Game of Thrones Recap: The Door

And once again, Game of Thrones ends an episode with a stunning sequence that leaves you breathless, highlighted by a character fulfilling their destiny. After last week’s barn burner “Book of the Stranger” ended in a literal barn (of sorts) burning and Dany emerging as the undisputed leader of the Dothraki, “Hold the Door” somehow managed to top it. In fact, one could argue this was one of the most satisfying and emotional payoffs in the long, bloody run of Game of Thrones, an unexpected answer to a question you never knew you had about a character you didn’t realize you cared about. Or cared about this much, as Hodor was always loveable but, until this season, the definition of one note. Who knew the origins of Hodor’s name, as well as his monosyllabic affliction, would have such a huge impact on the fate of not just Bran Stark, but potentially the whole of the seven kingdoms? So Hodor’s story came to a brilliant, bloody and noble end as we learned that the big fella has been repeating not his name but his destiny this entire time. With the white walkers clawing and stabbing at the door separating them from a fleeing Bran stark, it was Hodor standing in their way, holding the door, giving his life to keep his charge alive.

What a surprisingly moving moment! What a fantastic recasting of Hodor from a lumbering fool into a hero! Just really good stuff here, a satisfying and moving coda to another taut, comeplling episode.

The Bran portion of “Hold the Door” revealed a lot, including the origin of the white walkers themselves—it was the Children of the Forest who were responsible for creating them to fight off their biggest threat—man. And once Bran was touched by the Night's King while warging, he essentially doomed the Three-Eyed Raven as well as put Hodor's sacrifice into it's final motion. Once the white walkers, led by the Night’s King, penetrated the tree cave, the Three-Eyed Raven was a goner (and once again Max Von Sydow plays a crucial but brief role in which he’s chopped down by a magical blade, just as he did in The Force Awakens), and Bran is now on the run (thanks to Meera, the daughter of Howland Reed, the man who saved Ned Stark when he stabbed Arthur Dayne in the back at the Tower of Joy), without his beloved behemoth Hodor around to haul him around and protect him.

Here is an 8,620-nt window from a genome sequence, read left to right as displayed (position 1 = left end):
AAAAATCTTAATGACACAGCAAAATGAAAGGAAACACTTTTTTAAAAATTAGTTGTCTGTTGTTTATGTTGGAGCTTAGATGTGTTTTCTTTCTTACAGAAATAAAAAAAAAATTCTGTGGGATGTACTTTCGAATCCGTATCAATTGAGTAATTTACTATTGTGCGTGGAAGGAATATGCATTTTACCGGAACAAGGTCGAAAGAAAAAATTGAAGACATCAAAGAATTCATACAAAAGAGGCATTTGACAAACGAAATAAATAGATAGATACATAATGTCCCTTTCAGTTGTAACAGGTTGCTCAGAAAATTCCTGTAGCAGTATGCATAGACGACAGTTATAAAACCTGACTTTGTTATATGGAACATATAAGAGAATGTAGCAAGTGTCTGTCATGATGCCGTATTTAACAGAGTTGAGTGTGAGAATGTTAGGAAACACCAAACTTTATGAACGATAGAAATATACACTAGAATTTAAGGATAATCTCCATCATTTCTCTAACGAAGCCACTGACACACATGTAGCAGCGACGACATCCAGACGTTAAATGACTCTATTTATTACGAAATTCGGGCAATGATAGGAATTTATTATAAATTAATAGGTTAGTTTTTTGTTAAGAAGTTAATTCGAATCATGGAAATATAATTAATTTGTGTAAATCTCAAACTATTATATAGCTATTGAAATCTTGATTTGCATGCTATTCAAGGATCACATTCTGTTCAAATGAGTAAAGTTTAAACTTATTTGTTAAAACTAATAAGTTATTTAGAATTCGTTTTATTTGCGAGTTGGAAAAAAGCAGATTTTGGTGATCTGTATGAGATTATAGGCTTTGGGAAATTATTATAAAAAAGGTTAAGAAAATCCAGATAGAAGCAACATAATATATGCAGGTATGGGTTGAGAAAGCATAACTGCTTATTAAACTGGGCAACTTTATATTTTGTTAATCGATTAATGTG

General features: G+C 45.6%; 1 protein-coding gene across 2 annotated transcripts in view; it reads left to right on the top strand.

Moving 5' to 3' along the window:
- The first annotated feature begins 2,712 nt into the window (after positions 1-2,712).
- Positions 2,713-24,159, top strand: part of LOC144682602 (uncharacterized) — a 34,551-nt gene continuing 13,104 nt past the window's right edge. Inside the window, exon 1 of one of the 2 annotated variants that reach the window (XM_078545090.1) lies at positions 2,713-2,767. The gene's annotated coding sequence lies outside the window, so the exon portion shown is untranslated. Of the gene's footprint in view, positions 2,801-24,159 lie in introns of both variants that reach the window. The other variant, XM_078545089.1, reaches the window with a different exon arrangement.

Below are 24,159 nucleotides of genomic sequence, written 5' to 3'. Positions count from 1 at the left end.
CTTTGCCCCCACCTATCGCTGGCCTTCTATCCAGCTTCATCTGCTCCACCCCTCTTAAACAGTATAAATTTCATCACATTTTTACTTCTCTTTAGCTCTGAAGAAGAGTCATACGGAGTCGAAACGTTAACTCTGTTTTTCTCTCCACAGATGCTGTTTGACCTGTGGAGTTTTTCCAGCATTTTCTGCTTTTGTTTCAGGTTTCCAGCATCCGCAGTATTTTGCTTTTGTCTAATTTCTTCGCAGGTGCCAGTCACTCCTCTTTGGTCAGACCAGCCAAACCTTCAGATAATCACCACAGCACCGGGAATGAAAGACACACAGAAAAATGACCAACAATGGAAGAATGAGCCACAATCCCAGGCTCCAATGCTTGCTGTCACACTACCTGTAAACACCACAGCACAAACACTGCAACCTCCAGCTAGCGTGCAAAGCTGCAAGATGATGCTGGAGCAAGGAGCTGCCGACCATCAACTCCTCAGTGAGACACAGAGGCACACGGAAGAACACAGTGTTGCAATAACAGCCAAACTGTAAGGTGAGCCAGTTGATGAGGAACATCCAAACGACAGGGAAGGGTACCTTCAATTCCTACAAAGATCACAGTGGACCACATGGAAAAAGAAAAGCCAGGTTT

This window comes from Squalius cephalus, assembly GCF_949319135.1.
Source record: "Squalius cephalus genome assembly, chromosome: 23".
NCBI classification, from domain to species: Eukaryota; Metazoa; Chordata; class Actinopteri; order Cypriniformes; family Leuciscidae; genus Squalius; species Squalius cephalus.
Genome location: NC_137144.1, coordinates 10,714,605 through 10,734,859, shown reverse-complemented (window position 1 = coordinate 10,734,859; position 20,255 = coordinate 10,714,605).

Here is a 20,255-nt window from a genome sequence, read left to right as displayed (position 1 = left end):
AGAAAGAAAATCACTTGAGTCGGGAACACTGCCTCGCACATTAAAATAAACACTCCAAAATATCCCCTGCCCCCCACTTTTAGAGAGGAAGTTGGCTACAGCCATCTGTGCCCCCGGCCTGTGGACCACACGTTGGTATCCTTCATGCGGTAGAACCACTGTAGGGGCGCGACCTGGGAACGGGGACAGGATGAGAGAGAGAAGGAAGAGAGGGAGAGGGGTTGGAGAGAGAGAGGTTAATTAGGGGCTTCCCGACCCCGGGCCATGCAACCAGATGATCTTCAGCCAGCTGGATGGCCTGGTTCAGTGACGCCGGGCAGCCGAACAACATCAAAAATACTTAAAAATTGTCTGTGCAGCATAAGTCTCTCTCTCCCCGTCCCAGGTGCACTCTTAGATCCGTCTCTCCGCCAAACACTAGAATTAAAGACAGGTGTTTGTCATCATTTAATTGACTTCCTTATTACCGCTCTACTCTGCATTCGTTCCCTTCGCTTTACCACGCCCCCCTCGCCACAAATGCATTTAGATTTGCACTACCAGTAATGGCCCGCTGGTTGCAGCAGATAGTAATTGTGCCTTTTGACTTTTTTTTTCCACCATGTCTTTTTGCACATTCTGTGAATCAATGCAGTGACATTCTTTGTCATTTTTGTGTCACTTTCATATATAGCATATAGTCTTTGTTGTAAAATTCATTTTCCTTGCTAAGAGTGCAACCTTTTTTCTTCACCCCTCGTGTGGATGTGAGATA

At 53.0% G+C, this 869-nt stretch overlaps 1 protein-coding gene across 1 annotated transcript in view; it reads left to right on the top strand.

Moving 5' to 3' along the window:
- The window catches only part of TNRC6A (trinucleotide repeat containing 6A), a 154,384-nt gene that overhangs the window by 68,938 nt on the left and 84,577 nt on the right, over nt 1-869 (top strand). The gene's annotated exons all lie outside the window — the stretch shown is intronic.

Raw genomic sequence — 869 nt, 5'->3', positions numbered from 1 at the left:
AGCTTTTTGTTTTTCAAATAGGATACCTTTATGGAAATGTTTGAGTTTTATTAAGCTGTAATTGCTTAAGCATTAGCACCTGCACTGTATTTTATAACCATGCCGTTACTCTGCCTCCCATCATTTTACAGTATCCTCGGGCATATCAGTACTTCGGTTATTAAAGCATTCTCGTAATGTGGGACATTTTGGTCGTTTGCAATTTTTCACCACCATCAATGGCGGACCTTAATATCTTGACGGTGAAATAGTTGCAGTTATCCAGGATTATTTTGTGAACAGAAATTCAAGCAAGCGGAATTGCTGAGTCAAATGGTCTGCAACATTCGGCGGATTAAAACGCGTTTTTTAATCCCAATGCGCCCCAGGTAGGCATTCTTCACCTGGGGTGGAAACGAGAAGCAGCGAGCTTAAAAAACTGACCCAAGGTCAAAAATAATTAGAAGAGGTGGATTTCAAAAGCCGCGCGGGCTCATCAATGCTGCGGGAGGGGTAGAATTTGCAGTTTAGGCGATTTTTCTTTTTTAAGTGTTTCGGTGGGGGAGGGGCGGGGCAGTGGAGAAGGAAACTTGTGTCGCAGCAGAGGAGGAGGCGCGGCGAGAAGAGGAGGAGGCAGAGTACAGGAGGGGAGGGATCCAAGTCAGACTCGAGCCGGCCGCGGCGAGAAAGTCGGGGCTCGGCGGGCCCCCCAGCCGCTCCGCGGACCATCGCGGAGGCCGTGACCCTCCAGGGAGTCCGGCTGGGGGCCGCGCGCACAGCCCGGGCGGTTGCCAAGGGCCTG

Not having it. Sophie Turner, Aidan Gillen. photo: Helen Sloan/courtesy of HBO

At Castle Black, Sansa continues her maturation into a formidable woman. It’s hard to think of a more satisfying verbal takedown than what she delivered to Littlefinger. But first, look how she took control of the war planning committee, where she joined Jon, Davos, Brienne, Tormund (whose fat crush on Brienne seems to be growing!) and a silent Melisandre as they plotted how they were going to retake Winterfell. It was Sansa who decided Brienne must go to Riverrun to convince Uncle Blackfish to join the remaining Starks against the Boltons. And it was Sansa who refused Littlefinger’s offer of help, making him squirm as she recounted just how poorly he’d “protected” her before. She told him he was either a monster or an idiot for leaving her with Ramsay. She asked him why she shouldn’t let Brienne kill him then and there. “What do you think he did to me?” she kept repeating, forcing him to account for the unspeakable physical harm that came from all his desperate ambition. Considering Ramsay’s rape of Sansa was last year’s most controversial moment, one that was difficult to watch and difficult to defend, watching Sansa belittle Littlefinger felt at least a little bit cathartic. Between Sansa, Brienne, Dany and Arya, the women of Westeros are hopefully staging a collective comeback.